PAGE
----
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Coverage of Chicago’s Cinepocalypse Film Festival Part 2 Wrap Up

A new festival debuted in Chicago this month

This past week in Chicago, the warped minds behind the Bruce Campbell Horror Film Festival took over the historic Music Box Theatre for an all out cinematic assault called Cinepocalypse. The event took place for 8 days from last Thursday this past Thursday. This first year (ish, since it’s been re-calibrated from the BCHFF) fest had some of the growing pains of any new fest, but really brought fans and the community of horror together for the entire week.

The fest was hosted by screenwriter Simon Barrett, of The Guest and You’re Next fame, who did an amazing job bringing humor the usual film festival proceedings. I want him to host every fest I go to. He was an excellent moderator for Q&As, shutting down any superfluous questions from the crowd and asking the guests in depth inquiries that really set the bar all week.

Other guests included Smoking Aces filmmaker Joe Carnahan who guest curated some repertory screenings later in the week, horror legend Barbara Crampton, and superstar Eric Roberts among others. In fact, more than half of the films that played in the week’s stacked lineup had guests come along with the film.

What I’ll be doing here in this article is giving you a day by day breakdown of everything I saw and what I thought of the films. I’ll talk a little bit about the Q&A’s that followed films and all the other things that happened while I attended the fest. After that I’ll give a brief summation of the fest overall and what I thought of the whole thing. You can read part 1 here.

Monday, November 6th


The second half of the fest kicked off with a really cool little indie from horror actor turned director Graham Skipper called Sequence Break. Featuring great performances from new genre favorite Chase Williamson (go to any horror film festival anywhere, you will see a film with Williamson in it) and Fabianne Therese, the film is a arcade video game riff on Videodrome. With it’s brisk 80 minute runtime, the film totally works as Williamson’s character gets sucked into the world of the game as he’s dealing with his budding relationship with Therese’s character. I really liked this one a lot. 4/5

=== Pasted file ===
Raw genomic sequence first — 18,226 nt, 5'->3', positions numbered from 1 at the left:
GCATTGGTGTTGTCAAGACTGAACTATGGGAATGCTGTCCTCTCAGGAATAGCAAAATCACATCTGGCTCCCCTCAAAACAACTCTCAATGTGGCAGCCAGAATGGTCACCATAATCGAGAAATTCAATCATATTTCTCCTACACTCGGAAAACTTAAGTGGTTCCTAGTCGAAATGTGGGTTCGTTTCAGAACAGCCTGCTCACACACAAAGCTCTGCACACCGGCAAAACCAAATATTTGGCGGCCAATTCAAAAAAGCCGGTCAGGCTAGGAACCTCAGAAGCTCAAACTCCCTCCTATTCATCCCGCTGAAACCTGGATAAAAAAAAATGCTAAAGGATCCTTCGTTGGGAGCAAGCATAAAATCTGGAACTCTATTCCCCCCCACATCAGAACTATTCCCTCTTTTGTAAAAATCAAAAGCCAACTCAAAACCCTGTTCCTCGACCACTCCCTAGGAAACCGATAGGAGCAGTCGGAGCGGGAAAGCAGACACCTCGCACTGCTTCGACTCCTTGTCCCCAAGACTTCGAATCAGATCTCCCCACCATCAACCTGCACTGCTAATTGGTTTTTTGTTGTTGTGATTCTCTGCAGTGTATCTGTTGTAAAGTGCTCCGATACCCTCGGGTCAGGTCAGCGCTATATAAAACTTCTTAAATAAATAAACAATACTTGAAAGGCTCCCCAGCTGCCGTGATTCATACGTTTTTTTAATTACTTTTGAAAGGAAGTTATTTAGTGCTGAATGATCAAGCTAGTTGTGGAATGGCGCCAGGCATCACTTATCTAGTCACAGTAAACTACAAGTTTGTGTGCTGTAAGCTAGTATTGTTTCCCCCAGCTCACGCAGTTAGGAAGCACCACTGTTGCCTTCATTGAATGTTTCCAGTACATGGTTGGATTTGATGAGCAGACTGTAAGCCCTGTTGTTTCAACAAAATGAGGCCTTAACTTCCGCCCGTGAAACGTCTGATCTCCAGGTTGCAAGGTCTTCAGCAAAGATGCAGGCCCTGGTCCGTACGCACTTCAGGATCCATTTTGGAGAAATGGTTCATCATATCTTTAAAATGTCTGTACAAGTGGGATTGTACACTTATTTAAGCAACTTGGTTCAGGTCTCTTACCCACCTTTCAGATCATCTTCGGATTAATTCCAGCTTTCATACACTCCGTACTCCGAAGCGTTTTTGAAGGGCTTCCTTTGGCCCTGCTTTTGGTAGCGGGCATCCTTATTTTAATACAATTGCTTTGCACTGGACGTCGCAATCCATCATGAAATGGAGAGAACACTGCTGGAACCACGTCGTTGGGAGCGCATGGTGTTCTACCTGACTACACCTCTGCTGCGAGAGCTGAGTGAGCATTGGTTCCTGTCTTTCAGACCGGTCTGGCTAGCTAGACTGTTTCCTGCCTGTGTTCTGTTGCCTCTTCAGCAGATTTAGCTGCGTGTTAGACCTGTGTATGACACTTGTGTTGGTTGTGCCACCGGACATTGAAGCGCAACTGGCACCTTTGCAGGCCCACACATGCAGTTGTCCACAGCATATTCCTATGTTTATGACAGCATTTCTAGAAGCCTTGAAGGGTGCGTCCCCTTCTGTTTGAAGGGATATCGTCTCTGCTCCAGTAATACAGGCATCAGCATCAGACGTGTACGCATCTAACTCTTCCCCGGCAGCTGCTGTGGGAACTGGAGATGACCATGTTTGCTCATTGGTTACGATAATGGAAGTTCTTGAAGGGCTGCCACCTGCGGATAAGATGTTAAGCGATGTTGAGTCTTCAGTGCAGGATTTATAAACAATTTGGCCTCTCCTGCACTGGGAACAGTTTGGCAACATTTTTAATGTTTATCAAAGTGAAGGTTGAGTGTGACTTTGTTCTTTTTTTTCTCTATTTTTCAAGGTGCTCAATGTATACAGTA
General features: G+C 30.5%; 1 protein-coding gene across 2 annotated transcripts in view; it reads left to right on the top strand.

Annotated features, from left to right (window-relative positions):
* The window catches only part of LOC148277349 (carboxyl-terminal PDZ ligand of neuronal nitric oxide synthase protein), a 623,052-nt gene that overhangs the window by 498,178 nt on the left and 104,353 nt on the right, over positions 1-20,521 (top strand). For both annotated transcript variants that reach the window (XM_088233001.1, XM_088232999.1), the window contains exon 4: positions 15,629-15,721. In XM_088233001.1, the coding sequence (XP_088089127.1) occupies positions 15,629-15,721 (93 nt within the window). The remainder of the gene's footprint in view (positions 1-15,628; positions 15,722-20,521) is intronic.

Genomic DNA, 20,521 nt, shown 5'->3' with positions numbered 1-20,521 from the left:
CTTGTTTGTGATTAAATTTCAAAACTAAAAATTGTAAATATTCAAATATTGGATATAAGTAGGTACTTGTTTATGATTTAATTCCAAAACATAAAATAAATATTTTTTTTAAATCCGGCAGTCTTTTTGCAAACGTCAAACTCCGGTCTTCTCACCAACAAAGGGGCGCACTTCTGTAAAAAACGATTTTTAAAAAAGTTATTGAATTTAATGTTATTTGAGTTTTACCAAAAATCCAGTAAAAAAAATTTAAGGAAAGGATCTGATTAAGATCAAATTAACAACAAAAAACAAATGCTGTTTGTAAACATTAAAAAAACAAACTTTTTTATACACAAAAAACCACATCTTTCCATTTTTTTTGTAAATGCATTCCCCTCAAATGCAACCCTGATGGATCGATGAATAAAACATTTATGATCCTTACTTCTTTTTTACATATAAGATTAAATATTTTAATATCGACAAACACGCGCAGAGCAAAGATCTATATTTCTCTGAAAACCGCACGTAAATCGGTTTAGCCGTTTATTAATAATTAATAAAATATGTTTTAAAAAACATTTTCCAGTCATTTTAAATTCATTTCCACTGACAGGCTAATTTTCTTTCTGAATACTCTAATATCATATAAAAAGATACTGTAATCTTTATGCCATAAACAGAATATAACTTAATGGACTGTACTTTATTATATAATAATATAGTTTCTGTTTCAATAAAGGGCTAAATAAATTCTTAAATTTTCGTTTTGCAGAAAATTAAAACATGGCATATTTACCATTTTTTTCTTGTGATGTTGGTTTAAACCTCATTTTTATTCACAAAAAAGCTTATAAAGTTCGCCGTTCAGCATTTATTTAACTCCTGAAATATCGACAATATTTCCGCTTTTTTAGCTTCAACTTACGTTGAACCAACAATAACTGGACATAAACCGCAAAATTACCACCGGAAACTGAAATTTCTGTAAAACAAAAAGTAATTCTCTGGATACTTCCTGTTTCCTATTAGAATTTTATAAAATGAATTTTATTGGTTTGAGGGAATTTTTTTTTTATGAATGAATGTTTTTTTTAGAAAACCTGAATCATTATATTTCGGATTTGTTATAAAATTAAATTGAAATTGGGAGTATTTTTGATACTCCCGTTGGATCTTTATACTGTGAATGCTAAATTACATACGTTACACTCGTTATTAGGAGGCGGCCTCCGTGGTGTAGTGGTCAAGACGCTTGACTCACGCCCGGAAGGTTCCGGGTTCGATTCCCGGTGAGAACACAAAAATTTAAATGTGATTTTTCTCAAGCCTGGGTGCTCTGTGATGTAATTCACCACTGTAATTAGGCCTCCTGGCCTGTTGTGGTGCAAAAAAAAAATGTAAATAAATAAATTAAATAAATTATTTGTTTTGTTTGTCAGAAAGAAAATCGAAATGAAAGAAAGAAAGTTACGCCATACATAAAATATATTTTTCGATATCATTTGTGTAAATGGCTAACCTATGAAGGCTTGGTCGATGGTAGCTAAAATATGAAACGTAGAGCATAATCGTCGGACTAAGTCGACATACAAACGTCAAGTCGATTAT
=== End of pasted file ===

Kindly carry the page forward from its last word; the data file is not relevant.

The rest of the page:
Dead Shack is another film out of Cinepocalypse with refreshingly short runtime. Clocking in at around 70 minutes, Shack packs a whole lot of story and mayhem into the time it’s got. It’s a very Goosebumps for adults-type tale with kids facing a neighbor, played by Lauren Holly, who keeps a horde of zombies as pets. The kids are game for all the insanity at hand and are totally fun to watch. The film is heavy on the comedy and unfortunately a lot of it falls flat. The gore here is good and some of the zombies look cool. You can do a lot worse on Saturday night while you’re waiting for your pizza to get there. Dead Shack was fun, but a misses the mark a little too often. 2.5/5

SUSPIRIA in a newly discovered uncut Italian 35mm print with star Jessica Harper in attendance

What is there to say about Suspiria that hasn’t been said time and time again. The film is a classic and is absolutely Dario Argento’s masterpiece. I had seen the film uncut recently in the new 4k restoration that Synapse film did. I had also seen a 35mm print of the film a few years ago in Chicago. This was the first time for me seeing the film uncut and on film though. It was a very cool experience, and the film looked great on the Music Box screen. Nothing like seeing a classic horror film in a totally sold out 900 seat theatre with a group of horror nerds that are super excited for it. This was a very cool experience. If this uncut print makes it to your town, be sure to check it out, even if you’ve seen the film 100 times already.

The screening was followed by a somewhat awkward, but fun Q&A with star Jessica Harper. I got the feeling Harper didn’t really want to be there, and she even made a comment about how she’s rather see the film on Blu-Ray than this print. It was a bit of a sloppy Q&A, but Simon Barrett was one of the moderators, and he tried to keep things on task. It was cool to see Harper talk about the making of the film for sure.